Empathy in Raymond Carver

The radio silence of this blog might have represented to you that I have not been reading, but that is not the case. I have just not been thinking. At the moment, I have a backlog of finished and nearly finished books or pieces of media I want to review, but I simply haven’t been able to get a thought on the page. Hopefully, that ends here, with an all-time favourite that I beg you to read.

This summer, I read the stories of Raymond Carver. As you may have, I had heard Carver named in those lists of ‘must-read’ authors. He is occasionally named among those giants whose reputations precede them, whose genius is ‘undisputable’, but who until you’ve read them, it’s not possible to understand why. In fact, the only thing I really knew about Raymond Carver was that my father liked his stories, and that we had them on the shelf. The reason I went for him was simply practical. They were short, and I had very little time, since I was working full-time and studying for exams.

So, on a weekend in Melbourne, I nicked Dad’s copy, and as an attempt to stay reading with so few free minutes on my hands, I resolved to read one short story a day, until the book was done. A shining example emerged of a great decision made entirely by accident.

Waking up, setting the phone, our eternal but ever important distraction, aside, having a cup of coffee, and reading a story became the way I started each day, and it was excellent. I especially liked that each one was a slice of life, an exercise in empathy.

On the back of Dad’s early 90s Picador copy, there is a review that says ‘In terse, harsh, meat-and-potato words Carver writes about a world that is lethal in its ordinariness. We wouldn’t want to live there, but we do.’ Not to disparage this very well-expressed opinion, which I’m sure applies beautifully to its author, but I don’t live in that world. My life isn’t depressing or grim or out of my control, and that made Carver a different experience for me. Rather than being relatable or reflective of a world I knew, it was a chance for me to step out of my world and practice some empathy.

Empathy is going to be the key of where I go with this review, because I think it is so important to Carver’s work and to my experience of reading it, and I’m going to use an example of my favourite Carver story to show it. But first, I’ll provide an anecdote of the origin of this idea; that Carver was writing about empathy.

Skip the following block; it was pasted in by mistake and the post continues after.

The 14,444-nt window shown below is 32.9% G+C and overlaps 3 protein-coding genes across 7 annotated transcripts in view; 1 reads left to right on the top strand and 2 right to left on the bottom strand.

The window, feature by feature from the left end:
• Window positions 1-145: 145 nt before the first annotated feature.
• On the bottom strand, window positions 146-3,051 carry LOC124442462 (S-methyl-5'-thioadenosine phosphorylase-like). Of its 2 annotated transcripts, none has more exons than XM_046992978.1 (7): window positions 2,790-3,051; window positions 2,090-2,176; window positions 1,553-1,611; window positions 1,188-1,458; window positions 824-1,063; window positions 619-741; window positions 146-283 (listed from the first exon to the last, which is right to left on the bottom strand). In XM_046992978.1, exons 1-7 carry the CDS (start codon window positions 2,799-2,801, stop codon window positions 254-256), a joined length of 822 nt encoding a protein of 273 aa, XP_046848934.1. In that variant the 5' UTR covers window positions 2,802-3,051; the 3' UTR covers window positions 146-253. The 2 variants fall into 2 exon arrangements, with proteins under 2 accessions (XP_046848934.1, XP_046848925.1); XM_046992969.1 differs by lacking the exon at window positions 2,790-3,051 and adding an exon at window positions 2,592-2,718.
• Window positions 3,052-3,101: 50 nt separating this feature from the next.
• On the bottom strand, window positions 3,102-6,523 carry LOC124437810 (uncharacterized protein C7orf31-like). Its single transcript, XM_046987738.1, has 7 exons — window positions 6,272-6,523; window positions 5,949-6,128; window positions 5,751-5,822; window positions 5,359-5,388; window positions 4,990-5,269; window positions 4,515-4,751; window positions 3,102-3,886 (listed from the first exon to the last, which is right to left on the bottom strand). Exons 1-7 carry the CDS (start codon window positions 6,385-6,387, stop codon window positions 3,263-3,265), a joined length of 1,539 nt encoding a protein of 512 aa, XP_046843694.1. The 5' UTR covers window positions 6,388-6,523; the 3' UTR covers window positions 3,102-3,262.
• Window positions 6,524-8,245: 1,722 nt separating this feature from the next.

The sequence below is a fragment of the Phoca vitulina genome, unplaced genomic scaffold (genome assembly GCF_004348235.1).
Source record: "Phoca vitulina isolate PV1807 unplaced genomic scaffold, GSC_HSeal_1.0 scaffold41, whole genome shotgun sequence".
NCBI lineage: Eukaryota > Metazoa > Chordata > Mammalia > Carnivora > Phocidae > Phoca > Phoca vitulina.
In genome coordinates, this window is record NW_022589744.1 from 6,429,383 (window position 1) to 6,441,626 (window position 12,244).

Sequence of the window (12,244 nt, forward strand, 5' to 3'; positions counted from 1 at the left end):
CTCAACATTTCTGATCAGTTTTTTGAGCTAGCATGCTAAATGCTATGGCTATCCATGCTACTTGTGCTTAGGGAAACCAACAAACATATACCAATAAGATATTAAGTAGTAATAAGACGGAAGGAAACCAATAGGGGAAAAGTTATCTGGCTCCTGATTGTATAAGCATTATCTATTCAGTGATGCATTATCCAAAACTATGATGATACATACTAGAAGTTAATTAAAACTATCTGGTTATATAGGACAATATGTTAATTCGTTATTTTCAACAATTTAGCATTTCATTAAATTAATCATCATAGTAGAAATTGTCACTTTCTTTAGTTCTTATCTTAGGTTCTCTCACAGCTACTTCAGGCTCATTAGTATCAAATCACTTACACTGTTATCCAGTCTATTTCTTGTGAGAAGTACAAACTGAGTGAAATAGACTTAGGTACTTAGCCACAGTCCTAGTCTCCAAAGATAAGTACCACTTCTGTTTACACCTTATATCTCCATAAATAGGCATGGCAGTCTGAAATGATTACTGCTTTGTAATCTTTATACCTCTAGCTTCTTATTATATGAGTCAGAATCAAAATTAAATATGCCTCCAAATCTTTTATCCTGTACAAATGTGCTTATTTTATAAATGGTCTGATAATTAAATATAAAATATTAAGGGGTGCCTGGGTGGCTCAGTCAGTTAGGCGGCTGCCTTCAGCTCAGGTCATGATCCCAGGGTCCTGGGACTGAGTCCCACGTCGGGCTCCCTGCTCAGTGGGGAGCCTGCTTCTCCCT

It took me many weeks after finishing the stories to decide on what this article would actually be about. I knew I’d loved them, but I found it exceedingly difficult to figure out why. Funnily enough, it was when I was reading The Brothers Karamazov, whose review will be next, that something deep in the back of my brain popped into existence and helped me understand why I loved it so much. When considering the book’s themes, I was deciding that there were two key ideas I was taking from it. The first is guilt, but more specifically, that malevolence creates trauma. The things that really hurt a person are not what has been done to them, but the terrible things they have done to others. This is present in Carver too, but it won’t be the specific focus of this article.

Raymond Carver, Ridge House, Port Angeles, Washington. 1987.

The second was the kicker, that empathy stands alone from kindness. While reading, I realised how Dostoevsky was showing how all characters, and therefore people, can be empathetic, but that empathy remains totally separate from whether or not their actions are virtuous.

Then, my mind suddenly leaped to Carver, and I finally understood why I love my favourite story of his so much. That story is Cathedral, the title story of Carver’s third collection. To cut a short story even shorter, a blind man visits the house of a woman he has been speaking to over the phone as a kind of ‘pen pal’ for some time, and the woman’s husband, initially unresponsive and cautious about the blind man, is forced to spend time with him, facing many curiosities and dilemmas about how to behave around someone who is blind.

After the characters get to smoking some marijuana, and making coffee, covering the crucial Carverism of mind-altering substances, the man turns on the television. After his wife reprimands him in light of the blindness of their acquaintance, the blind man actually says he himself owns two televisions, and enjoys watching them, so they continue.

All that’s on is a documentary about cathedrals, and it occurs to the husband that his blind acquaintance has never seen a cathedral before. He asks, ‘Something has occurred to me, do you have any idea what a cathedral is?’ – his wife is scandalized by the question, but the blind man concedes that although he knows lots of boring facts about cathedrals, such as those he’s just learned from the television, he couldn’t possibly imagine what they look like. Then he says, ‘maybe you could describe one to me? I wish you’d do it. I’d like that. If you want to know, I really don’t have a good idea’. After some time attempting to describe it, the other man suggests they draw one together.